Every year, patients with classic flu symptoms such as high fever or chills sit in the doctors' waiting rooms. The disease does not really stop at anyone - however, there are certain risk groups who become infected particularly frequently. These include people with immunodeficiency and generally older and very young people. US researchers have now identified a surprising new risk group in a study : According to their research, people who were born between the late 1960s and the 1970s have an increased risk of severe flu.
High risk for people between 40 and 50
For the study, blood samples were taken from a total of 140 children between the ages of one and 17 and from 212 adults between the ages of 18 and 90 and evaluated. The surprising result: people who are between 40 and 50 years old today carry antibodies against the flu - but not enough to completely prevent an outbreak of disease. Accordingly, according to the researchers, they have an increased risk of a severe flu.
Are children particularly well protected?
But that wasn't the only surprising discovery. According to the researchers' data, children between the ages of three and ten have a particularly high level of antibodies against the flu. From this, the scientists conclude that early contact with the flu virus can provide long-term protection. Because: The viruses are constantly mutating and younger people adapt better to it. Certain older age groups are therefore more susceptible to infections, as was already shown in 2017 to 2018: At this time, an unusually high number of middle-aged patients contracted the flu.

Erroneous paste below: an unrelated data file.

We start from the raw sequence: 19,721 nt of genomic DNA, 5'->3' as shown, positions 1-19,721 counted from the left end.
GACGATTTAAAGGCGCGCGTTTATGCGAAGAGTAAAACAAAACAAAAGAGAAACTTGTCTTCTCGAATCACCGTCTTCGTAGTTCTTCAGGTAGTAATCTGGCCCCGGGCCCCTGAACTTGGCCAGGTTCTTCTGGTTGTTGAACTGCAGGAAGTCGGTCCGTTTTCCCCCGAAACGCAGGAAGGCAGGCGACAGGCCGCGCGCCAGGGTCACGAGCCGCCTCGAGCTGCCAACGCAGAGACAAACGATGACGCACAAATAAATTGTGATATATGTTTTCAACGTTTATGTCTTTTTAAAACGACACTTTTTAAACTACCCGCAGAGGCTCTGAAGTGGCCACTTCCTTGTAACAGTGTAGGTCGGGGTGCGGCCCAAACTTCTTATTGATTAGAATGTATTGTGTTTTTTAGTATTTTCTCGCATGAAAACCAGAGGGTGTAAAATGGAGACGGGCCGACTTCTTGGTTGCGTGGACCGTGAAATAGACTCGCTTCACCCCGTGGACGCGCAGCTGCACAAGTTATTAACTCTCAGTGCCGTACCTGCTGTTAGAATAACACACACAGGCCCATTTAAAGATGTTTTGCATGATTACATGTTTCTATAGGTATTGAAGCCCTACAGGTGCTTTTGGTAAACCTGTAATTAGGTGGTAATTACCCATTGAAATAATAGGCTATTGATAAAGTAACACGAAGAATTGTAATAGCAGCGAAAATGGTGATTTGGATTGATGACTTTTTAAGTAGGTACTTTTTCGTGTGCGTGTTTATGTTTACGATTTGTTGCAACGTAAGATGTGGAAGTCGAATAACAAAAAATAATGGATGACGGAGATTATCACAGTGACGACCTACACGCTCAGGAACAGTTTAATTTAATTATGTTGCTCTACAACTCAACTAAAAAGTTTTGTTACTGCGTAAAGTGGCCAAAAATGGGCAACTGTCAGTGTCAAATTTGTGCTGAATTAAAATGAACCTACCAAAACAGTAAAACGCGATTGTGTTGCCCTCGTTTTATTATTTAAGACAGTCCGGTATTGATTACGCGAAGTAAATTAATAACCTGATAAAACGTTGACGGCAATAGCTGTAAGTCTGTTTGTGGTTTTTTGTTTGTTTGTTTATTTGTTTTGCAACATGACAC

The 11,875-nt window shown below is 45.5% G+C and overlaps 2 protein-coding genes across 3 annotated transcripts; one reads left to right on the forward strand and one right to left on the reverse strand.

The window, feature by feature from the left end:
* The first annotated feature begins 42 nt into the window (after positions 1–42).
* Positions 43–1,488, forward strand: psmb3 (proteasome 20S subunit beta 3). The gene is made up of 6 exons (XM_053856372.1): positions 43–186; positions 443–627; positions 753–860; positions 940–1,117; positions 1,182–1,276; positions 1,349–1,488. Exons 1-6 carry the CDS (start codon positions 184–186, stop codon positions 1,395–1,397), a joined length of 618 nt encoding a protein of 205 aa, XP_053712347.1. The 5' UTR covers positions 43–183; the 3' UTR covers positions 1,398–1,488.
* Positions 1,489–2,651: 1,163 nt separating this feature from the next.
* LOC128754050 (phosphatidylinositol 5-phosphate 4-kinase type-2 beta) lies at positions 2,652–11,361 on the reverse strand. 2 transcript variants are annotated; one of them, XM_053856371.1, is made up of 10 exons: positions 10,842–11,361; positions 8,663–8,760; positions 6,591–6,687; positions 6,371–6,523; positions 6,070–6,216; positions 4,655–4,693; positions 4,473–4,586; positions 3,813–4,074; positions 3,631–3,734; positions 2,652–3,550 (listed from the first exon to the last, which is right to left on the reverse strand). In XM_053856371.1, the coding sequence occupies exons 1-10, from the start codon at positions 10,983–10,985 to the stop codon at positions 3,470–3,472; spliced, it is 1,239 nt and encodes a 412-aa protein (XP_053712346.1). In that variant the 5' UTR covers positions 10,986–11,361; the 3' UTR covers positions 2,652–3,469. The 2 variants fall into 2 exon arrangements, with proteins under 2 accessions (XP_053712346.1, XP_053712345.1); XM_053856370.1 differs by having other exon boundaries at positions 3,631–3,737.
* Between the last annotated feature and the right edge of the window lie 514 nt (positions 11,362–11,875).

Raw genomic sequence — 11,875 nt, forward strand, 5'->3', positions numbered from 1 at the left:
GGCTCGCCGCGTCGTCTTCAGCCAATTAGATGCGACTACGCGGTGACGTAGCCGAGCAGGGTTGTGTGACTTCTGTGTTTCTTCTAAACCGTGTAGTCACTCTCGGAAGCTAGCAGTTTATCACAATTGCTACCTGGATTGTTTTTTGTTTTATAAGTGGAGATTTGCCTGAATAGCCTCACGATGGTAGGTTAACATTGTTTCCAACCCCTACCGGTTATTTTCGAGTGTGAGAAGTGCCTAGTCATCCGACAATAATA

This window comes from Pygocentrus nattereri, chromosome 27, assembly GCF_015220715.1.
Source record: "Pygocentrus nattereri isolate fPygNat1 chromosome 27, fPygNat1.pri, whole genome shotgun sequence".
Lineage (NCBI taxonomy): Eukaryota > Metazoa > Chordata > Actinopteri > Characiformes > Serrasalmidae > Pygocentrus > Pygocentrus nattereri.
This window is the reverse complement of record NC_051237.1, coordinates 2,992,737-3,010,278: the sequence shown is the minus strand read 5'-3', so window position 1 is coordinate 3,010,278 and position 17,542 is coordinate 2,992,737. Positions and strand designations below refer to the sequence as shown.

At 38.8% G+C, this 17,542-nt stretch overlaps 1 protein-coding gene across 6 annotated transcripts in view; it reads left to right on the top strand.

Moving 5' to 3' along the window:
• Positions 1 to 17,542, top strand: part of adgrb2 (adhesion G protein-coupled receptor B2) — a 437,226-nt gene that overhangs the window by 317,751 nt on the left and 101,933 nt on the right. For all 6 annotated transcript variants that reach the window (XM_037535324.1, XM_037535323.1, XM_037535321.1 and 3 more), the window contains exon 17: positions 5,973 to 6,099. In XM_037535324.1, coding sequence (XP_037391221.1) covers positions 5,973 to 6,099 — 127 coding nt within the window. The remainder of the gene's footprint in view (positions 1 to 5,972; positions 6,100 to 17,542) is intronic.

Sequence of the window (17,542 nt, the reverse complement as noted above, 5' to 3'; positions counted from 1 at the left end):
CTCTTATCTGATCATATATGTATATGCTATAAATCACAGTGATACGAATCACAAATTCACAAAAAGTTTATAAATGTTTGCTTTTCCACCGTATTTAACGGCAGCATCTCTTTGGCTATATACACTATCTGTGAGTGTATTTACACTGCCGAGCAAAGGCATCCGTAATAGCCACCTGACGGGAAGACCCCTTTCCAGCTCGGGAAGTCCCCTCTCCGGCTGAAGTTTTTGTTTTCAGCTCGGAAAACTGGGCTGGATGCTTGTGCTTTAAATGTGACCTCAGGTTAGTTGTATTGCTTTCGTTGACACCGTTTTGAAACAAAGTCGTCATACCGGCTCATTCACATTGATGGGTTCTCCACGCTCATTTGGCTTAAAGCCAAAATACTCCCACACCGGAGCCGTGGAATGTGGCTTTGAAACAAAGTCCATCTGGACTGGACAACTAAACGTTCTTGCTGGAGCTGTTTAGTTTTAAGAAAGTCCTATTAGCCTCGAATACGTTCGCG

Regardless of these new study data, the following still applies: especially older people aged 65 and over and people with weakened immune systems have a higher risk of influenza with a severe course of the disease. The best protection is still provided by proper hygiene:
- Regular hand washing,
- coughing and sneezing in the elbows,
- Avoiding surfaces that are potentially contaminated with viruses, such as banisters or handholds in the bus.
Flu or cold?
It is not always easy for laypeople to tell whether they just have a normal cold or maybe the flu . The following symptoms are more likely to suggest flu:
- Discomfort occurs very suddenly
- Fever sets in quickly and often rises above 39 degrees
- painful dry tickly cough
- severe headache
- severe muscle and limb pain
Classic cold symptoms such as a sore throat, runny nose or even a stuffy nose are rarely seen in the flu. If you suspect flu, you should see a doctor as soon as possible.